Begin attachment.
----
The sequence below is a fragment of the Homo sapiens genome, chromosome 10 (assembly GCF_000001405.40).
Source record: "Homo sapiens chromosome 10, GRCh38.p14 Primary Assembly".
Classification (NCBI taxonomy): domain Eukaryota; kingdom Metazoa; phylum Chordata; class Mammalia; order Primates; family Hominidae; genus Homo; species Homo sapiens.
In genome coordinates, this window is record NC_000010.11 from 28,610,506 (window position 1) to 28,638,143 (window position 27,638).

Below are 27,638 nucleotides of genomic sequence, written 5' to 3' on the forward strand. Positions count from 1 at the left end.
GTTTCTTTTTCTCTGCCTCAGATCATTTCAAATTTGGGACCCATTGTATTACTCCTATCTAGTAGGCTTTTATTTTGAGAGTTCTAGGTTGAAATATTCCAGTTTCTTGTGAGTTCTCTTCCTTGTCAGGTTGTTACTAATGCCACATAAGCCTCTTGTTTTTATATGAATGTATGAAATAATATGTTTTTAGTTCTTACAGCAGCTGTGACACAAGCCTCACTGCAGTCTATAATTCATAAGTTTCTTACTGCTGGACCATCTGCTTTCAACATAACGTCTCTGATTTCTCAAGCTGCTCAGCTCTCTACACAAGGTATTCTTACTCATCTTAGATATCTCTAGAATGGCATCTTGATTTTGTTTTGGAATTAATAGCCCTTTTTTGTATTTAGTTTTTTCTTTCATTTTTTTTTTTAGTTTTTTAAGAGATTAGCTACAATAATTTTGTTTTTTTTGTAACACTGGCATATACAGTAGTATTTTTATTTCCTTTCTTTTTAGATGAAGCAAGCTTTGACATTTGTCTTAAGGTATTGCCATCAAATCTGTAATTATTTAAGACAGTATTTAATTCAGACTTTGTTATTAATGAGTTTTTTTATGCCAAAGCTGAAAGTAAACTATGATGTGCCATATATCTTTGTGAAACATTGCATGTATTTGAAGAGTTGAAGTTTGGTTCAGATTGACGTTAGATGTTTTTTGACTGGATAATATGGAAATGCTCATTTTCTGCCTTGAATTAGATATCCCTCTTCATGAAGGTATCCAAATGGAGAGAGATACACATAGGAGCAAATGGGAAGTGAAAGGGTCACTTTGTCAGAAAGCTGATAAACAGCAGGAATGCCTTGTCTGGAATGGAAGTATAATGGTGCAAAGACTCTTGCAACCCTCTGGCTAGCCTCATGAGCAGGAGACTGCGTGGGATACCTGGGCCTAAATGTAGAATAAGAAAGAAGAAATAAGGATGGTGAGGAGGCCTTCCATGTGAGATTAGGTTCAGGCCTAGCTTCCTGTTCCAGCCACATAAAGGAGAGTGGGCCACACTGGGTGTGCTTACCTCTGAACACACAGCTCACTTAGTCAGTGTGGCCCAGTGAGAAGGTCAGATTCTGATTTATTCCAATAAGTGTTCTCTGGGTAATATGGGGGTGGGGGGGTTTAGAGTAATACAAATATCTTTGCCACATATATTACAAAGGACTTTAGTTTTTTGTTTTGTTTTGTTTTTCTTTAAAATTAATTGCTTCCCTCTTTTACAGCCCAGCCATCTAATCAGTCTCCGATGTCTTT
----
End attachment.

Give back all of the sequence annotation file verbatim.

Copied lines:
The sequence below is a fragment of the Homo sapiens genome, chromosome 10 (assembly GCF_000001405.40).
Source record: "Homo sapiens chromosome 10, GRCh38.p14 Primary Assembly".
Classification (NCBI taxonomy): domain Eukaryota; kingdom Metazoa; phylum Chordata; class Mammalia; order Primates; family Hominidae; genus Homo; species Homo sapiens.
In genome coordinates, this window is record NC_000010.11 from 28,610,506 (window position 1) to 28,638,143 (window position 27,638).

Below are 27,638 nucleotides of genomic sequence, written 5' to 3' on the forward strand. Positions count from 1 at the left end.
GTTTCTTTTTCTCTGCCTCAGATCATTTCAAATTTGGGACCCATTGTATTACTCCTATCTAGTAGGCTTTTATTTTGAGAGTTCTAGGTTGAAATATTCCAGTTTCTTGTGAGTTCTCTTCCTTGTCAGGTTGTTACTAATGCCACATAAGCCTCTTGTTTTTATATGAATGTATGAAATAATATGTTTTTAGTTCTTACAGCAGCTGTGACACAAGCCTCACTGCAGTCTATAATTCATAAGTTTCTTACTGCTGGACCATCTGCTTTCAACATAACGTCTCTGATTTCTCAAGCTGCTCAGCTCTCTACACAAGGTATTCTTACTCATCTTAGATATCTCTAGAATGGCATCTTGATTTTGTTTTGGAATTAATAGCCCTTTTTTGTATTTAGTTTTTTCTTTCATTTTTTTTTTTAGTTTTTTAAGAGATTAGCTACAATAATTTTGTTTTTTTTGTAACACTGGCATATACAGTAGTATTTTTATTTCCTTTCTTTTTAGATGAAGCAAGCTTTGACATTTGTCTTAAGGTATTGCCATCAAATCTGTAATTATTTAAGACAGTATTTAATTCAGACTTTGTTATTAATGAGTTTTTTTATGCCAAAGCTGAAAGTAAACTATGATGTGCCATATATCTTTGTGAAACATTGCATGTATTTGAAGAGTTGAAGTTTGGTTCAGATTGACGTTAGATGTTTTTTGACTGGATAATATGGAAATGCTCATTTTCTGCCTTGAATTAGATATCCCTCTTCATGAAGGTATCCAAATGGAGAGAGATACACATAGGAGCAAATGGGAAGTGAAAGGGTCACTTTGTCAGAAAGCTGATAAACAGCAGGAATGCCTTGTCTGGAATGGAAGTATAATGGTGCAAAGACTCTTGCAACCCTCTGGCTAGCCTCATGAGCAGGAGACTGCGTGGGATACCTGGGCCTAAATGTAGAATAAGAAAGAAGAAATAAGGATGGTGAGGAGGCCTTCCATGTGAGATTAGGTTCAGGCCTAGCTTCCTGTTCCAGCCACATAAAGGAGAGTGGGCCACACTGGGTGTGCTTACCTCTGAACACACAGCTCACTTAGTCAGTGTGGCCCAGTGAGAAGGTCAGATTCTGATTTATTCCAATAAGTGTTCTCTGGGTAATATGGGGGTGGGGGGGTTTAGAGTAATACAAATATCTTTGCCACATATATTACAAAGGACTTTAGTTTTTTGTTTTGTTTTGTTTTTCTTTAAAATTAATTGCTTCCCTCTTTTACAGCCCAGCCATCTAATCAGTCTCCGATGTCTTT